(b)Regulations. In accordance with the general regulations in § 165.23 of this part, no vessel operator may enter or remain in the safety zone without the permission of the Captain of the Port or Designated Representative, thirty minutes prior to the beginning of the parade of ships and thirty minutes following the conclusion of the parade of ships on August 4th, 2010. The Coast Guard will provide notice to the public of enforcement of this zone through both the Local Notice to Mariners and marine information broadcast on the day of the event.
For the purposes of this rule the Parade of Ships includes both the pass and review of the ships near Pier 66 and the aerial demonstrations immediately following the pass and review. The Captain of the Port may be assisted by other federal, state, or local agencies with the enforcement of the safety zone.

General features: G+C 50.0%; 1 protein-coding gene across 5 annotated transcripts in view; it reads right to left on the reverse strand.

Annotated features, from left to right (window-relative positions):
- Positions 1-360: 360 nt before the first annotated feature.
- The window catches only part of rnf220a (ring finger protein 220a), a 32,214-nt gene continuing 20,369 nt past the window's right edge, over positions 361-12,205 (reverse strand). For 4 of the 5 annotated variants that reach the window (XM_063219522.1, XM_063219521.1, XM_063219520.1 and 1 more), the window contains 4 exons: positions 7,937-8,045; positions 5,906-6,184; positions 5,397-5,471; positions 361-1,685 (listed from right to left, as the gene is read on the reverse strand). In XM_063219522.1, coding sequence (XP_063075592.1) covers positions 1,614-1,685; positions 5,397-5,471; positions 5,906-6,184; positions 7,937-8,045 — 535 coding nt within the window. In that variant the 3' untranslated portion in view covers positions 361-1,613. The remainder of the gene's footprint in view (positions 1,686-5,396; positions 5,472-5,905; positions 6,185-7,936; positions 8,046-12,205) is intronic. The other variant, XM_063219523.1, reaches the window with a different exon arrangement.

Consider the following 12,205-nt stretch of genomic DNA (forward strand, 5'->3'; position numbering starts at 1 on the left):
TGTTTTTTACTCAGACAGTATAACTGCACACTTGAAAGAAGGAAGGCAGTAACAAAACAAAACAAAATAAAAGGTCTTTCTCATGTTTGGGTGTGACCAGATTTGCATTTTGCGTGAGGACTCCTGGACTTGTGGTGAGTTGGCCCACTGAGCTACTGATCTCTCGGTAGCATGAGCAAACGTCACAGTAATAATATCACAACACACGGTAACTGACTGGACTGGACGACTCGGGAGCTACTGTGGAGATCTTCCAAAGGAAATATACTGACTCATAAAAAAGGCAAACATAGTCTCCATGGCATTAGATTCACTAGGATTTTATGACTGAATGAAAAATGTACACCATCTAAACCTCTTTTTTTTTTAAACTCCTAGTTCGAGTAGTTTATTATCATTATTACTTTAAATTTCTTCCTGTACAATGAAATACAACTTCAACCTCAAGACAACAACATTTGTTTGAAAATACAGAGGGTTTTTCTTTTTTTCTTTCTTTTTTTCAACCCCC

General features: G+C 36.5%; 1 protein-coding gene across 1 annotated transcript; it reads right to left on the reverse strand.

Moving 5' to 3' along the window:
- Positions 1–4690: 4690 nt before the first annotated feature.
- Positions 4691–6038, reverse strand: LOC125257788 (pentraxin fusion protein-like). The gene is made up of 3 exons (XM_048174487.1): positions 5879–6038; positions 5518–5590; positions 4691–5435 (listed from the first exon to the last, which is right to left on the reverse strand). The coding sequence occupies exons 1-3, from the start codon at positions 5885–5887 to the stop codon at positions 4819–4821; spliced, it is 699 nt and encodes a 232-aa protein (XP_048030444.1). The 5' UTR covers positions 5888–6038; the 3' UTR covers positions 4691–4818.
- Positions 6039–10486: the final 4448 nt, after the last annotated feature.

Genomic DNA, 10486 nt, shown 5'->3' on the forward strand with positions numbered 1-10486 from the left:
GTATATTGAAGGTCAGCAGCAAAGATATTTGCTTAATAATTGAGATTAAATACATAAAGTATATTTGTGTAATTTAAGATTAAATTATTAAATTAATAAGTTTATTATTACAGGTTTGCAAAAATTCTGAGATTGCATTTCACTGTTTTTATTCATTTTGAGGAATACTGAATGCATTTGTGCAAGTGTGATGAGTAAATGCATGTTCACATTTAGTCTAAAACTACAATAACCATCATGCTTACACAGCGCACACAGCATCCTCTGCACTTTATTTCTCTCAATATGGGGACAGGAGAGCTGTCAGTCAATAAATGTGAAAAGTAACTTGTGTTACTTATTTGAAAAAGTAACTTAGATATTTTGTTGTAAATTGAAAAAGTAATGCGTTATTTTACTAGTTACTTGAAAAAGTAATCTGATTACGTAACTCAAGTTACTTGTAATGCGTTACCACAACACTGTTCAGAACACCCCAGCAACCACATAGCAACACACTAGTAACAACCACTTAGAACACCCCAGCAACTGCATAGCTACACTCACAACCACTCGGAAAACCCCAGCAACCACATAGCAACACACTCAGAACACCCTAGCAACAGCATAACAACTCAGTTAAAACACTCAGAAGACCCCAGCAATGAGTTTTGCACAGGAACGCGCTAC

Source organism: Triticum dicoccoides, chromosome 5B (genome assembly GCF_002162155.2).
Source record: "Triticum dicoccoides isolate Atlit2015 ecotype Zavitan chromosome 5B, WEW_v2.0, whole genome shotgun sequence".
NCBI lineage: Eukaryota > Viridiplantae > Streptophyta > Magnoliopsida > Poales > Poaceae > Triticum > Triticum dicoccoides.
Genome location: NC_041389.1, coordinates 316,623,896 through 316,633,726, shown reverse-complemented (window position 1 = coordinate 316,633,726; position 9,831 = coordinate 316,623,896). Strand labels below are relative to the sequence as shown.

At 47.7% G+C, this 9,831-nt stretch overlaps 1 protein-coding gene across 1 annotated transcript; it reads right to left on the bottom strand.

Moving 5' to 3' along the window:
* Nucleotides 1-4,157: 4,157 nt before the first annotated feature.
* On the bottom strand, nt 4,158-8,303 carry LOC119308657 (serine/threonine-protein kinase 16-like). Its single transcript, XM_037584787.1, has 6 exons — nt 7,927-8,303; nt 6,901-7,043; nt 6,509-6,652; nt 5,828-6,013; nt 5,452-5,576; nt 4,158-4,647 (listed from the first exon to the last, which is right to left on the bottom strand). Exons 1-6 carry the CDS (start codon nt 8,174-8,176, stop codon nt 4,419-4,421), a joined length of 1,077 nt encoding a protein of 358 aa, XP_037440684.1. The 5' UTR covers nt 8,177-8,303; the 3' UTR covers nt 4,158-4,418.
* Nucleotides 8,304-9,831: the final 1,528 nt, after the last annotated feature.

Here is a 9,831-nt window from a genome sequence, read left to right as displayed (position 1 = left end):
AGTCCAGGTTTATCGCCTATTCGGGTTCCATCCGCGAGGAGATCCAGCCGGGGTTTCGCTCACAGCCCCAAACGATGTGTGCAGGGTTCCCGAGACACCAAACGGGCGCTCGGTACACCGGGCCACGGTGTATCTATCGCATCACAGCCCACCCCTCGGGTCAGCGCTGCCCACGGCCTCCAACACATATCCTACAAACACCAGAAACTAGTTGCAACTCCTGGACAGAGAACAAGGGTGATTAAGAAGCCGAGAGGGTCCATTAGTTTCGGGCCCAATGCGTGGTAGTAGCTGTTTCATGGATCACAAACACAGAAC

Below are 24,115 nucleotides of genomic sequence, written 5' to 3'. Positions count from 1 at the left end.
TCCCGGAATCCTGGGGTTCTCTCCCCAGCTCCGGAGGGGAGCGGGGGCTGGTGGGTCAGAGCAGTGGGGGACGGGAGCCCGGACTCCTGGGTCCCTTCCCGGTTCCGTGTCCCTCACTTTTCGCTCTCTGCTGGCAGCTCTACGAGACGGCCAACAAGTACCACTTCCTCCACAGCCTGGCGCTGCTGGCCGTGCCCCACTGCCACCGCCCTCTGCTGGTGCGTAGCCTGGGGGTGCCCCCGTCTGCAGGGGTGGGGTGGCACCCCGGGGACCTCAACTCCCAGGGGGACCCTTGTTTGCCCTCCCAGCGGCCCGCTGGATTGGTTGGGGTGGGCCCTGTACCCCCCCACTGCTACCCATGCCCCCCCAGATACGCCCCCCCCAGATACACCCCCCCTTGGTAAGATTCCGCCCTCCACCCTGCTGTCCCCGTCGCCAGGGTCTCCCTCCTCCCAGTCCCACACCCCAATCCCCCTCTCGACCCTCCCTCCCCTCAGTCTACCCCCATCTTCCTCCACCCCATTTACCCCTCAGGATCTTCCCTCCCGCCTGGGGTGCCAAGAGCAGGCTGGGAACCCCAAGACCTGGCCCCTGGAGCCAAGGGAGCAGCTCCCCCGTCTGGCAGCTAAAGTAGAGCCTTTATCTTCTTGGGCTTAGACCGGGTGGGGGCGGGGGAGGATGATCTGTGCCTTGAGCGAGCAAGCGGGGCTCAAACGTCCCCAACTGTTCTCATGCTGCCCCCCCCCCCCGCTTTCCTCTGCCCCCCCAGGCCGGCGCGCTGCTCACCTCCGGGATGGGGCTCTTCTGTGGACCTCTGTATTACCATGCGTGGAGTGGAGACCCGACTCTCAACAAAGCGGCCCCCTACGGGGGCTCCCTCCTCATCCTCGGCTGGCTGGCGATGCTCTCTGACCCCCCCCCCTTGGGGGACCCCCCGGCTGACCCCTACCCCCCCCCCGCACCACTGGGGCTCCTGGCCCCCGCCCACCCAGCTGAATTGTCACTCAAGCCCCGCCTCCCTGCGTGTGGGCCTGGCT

(c)Authorization. All vessel operators who desire to enter the safety zone must obtain permission from the Captain of the Port or Designated Representative by contacting the on scene patrol craft on VHF Ch 16 or the Coast Guard Sector Seattle Joint Harbor Operations Center (JHOC) via telephone at (206) 217-6001. Vessel operators granted permission to enter the zone will be escorted by the on-scene Coast Guard patrol craft until they are outside of the safety zone.
(d)Effective Period. This rule is effective from 8 a.m. until 8 p.m. on August 4, 2010, unless canceled sooner by the Captain of the Port.Dated: June 5, 2010. S.W. Bornemann, Captain, U.S. Coast Guard, Captain of the Port, Puget Sound.